We are now able to turn regular bricks into electricity-storing supercapacitors

A coating process makes it work. What are the implications of such a discovery?


A few weeks ago, Minecraft was inducted into the Video Game Hall of Fame for proving to be “the most innovative construction game of all time”. In fact, with over 120 million players every month, nine years after its official launch it hasn’t lost its appeal.

It’s like Lego in a certain sense, but digital: players build worlds made of cubes on their screens by fiddling with the joystick and choosing different materials. The most famous is the redstone which is a kind of electrified brick: if you want to have electricity in the building you built, or light a torch, or operate a mechanism such as an elevator, redstone is needed. The electrified brick.




The amazing thing is that someone actually invented it: a team led by Hongmin Wang at Washington University in St. Louis, US, set out to make a genuine power brick. More specifically, they wanted to see if they could use a vapor coating technique to turn ordinary red bricks into part of a supercapacitor. That actually isn’t quite as weird as it sounds, given that the red of a brick is an iron mineral, and iron is a common component of some battery chemistries. Bricks are often porous as well, meaning there is plenty of surface area where a thin coating could interact with that iron.



How does it work

The process (something they had developed previously) involves heating the brick in an enclosure along with hydrochloric acid and an organic compound that mercifully shortens to “EDOT.” The two liquid substances evaporate and condense on the brick’s convoluted surface.

When the acid dissolves, some of the iron mineral freeing up iron atoms. That help the organic molecules link up to form polymer chains (graduating to “PEDOT”) that coat the surface. The polymer makes microscopic, entangled fibers that form a continuous and electrically conductive layer on each face of the brick, which otherwise remains. However, this does have the effect of turning the brick black.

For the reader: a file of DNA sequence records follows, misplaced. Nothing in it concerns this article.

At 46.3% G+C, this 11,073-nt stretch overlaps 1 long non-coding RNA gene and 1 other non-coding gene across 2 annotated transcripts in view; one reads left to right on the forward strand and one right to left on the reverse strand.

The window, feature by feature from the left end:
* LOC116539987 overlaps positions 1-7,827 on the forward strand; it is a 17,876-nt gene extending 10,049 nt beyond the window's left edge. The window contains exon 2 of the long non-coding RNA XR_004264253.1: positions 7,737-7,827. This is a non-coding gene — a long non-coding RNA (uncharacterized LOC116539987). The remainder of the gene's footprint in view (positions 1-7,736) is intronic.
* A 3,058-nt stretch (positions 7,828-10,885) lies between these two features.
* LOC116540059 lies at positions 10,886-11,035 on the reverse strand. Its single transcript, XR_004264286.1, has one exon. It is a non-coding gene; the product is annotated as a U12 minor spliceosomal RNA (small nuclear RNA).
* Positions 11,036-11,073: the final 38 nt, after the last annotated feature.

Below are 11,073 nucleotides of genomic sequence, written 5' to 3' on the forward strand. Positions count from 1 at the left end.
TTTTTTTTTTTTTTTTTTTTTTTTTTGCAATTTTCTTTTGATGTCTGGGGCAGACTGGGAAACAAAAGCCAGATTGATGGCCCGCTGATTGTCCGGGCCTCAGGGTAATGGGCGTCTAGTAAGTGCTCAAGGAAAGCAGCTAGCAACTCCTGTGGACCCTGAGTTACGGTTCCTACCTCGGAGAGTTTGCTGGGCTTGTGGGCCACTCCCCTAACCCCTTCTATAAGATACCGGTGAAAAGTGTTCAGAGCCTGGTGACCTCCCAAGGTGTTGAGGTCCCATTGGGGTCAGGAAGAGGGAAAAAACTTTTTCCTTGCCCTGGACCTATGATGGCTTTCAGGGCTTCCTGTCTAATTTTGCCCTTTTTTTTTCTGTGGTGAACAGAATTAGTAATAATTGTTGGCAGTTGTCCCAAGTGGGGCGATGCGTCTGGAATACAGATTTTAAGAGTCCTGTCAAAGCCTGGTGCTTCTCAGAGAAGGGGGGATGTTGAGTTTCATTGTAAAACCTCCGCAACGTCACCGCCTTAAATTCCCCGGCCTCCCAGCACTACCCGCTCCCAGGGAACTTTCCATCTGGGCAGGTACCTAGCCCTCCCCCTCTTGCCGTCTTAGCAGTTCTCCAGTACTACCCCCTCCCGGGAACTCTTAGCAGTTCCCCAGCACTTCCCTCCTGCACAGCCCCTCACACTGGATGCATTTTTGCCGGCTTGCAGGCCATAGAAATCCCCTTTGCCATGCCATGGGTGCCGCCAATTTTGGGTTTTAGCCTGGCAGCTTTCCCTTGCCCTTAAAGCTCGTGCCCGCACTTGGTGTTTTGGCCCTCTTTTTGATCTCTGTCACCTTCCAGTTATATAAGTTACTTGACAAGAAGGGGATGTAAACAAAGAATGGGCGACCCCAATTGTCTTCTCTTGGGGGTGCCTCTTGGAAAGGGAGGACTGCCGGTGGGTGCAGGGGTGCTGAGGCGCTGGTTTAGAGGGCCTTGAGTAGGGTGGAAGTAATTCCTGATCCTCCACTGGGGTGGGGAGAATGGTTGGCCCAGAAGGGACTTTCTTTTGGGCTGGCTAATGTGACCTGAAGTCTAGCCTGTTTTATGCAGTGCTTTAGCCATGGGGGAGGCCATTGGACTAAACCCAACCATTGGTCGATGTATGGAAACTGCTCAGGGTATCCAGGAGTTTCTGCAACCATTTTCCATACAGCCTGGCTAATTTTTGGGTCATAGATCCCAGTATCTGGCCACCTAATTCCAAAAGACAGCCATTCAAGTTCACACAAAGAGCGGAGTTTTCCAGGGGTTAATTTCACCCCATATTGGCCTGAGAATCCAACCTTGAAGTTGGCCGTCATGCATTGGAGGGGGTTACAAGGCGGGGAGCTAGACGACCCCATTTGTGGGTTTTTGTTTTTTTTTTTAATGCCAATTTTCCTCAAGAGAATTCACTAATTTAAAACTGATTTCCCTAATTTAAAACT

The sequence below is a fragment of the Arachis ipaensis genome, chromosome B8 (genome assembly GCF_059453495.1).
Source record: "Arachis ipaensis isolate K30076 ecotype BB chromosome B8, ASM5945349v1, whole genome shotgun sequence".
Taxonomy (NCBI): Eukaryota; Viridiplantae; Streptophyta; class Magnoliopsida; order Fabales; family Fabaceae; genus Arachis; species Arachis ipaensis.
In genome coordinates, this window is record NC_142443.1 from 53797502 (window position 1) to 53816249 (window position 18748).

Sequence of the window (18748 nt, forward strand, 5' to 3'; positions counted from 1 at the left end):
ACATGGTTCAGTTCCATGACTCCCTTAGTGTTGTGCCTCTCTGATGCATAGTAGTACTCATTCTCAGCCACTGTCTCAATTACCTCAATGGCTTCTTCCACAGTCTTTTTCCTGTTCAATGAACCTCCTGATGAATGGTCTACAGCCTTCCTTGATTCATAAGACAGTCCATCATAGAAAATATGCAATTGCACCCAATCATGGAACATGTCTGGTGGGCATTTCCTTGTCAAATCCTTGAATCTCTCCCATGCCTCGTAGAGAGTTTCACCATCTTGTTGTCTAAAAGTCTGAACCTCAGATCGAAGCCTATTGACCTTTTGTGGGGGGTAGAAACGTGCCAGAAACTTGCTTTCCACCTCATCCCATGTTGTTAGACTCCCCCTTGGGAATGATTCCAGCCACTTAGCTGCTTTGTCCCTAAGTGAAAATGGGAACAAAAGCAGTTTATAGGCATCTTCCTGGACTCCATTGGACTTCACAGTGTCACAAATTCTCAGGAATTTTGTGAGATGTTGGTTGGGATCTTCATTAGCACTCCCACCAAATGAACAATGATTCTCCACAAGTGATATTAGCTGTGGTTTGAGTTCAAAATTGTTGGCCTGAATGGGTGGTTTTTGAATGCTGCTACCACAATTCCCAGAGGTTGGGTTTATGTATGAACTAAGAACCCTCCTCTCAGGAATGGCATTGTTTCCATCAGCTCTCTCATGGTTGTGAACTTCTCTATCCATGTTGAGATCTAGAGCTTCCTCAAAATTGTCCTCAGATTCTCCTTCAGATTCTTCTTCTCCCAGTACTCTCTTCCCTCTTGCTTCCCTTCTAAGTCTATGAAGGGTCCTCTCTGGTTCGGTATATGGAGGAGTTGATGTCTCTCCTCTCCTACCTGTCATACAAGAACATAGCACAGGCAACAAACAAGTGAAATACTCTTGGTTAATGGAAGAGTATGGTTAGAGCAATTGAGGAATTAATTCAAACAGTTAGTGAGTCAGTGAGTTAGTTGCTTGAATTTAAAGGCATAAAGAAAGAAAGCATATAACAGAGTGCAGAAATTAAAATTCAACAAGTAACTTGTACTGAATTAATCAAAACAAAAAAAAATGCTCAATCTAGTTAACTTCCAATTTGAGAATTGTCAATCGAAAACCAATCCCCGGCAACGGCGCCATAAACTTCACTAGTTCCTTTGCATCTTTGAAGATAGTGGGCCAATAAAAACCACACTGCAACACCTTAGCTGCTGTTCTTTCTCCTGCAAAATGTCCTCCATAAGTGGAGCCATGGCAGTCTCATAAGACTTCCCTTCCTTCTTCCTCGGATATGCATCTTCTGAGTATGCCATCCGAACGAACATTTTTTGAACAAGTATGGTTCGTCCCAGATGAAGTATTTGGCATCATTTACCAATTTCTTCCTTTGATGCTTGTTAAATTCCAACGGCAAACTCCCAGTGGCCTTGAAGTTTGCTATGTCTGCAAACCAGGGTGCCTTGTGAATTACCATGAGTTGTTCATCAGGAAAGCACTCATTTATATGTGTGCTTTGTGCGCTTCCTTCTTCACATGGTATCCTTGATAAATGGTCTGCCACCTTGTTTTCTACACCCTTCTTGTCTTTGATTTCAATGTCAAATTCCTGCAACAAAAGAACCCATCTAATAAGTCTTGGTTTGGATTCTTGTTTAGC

Energy storing bricks for stationary PEDOT supercapacitors
   Energy storing bricks for stationary PEDOT supercapacitors. ph: Nature Communications


The team tested performance in a couple of configurations, including one with a sturdy gel electrolyte sandwiched between the bricks like mortar.

Coating the whole thing in epoxy makes it waterproof (as in, “works underwater” waterproof) and also prevents the electrolyte from ever drying out. Many combinations of bricks connected in series and parallel are obviously possible, although for testing they wired three units of tiny sugar-cube-sized bricks in series.

After fully charging in 15 seconds, this configuration powered an LED for about 11 minutes before the voltage dropped from the initial 2.7 volts to below the LED’s required 2.5 volts.


Electric brick

Is it practical?

Even with full-size bricks, the total energy storage is… less than huge. The team estimate that a wall of these bricks could hold about 1.6 watt-hours per square meter of wall area. That means a three meter by six meter (10 feet by 20 feet) wall could hold about 20 watt-hours of electricity. As a result, the researchers’ pitch for this idea is less dramatic than “turn your house into a battery!”

“Our supercapacitor technology adds value to a ‘dirt-cheap’ construction material and demonstrates a scalable process affording energy storage for powering embedded microdevices in architectural applications that utilize fired brick,” they write.

These powered walls probably won’t be challenging Tesla’s Powerwall (13.5 kilowatt-hours in less than a square meter on the wall) any time soon. But it’s a creative concept—a supercapacitor brick definitely wouldn’t be just another brick in the wall.


The research is published on Nature Communications, 2020. DOI. (About DOIs). You can also read about it here


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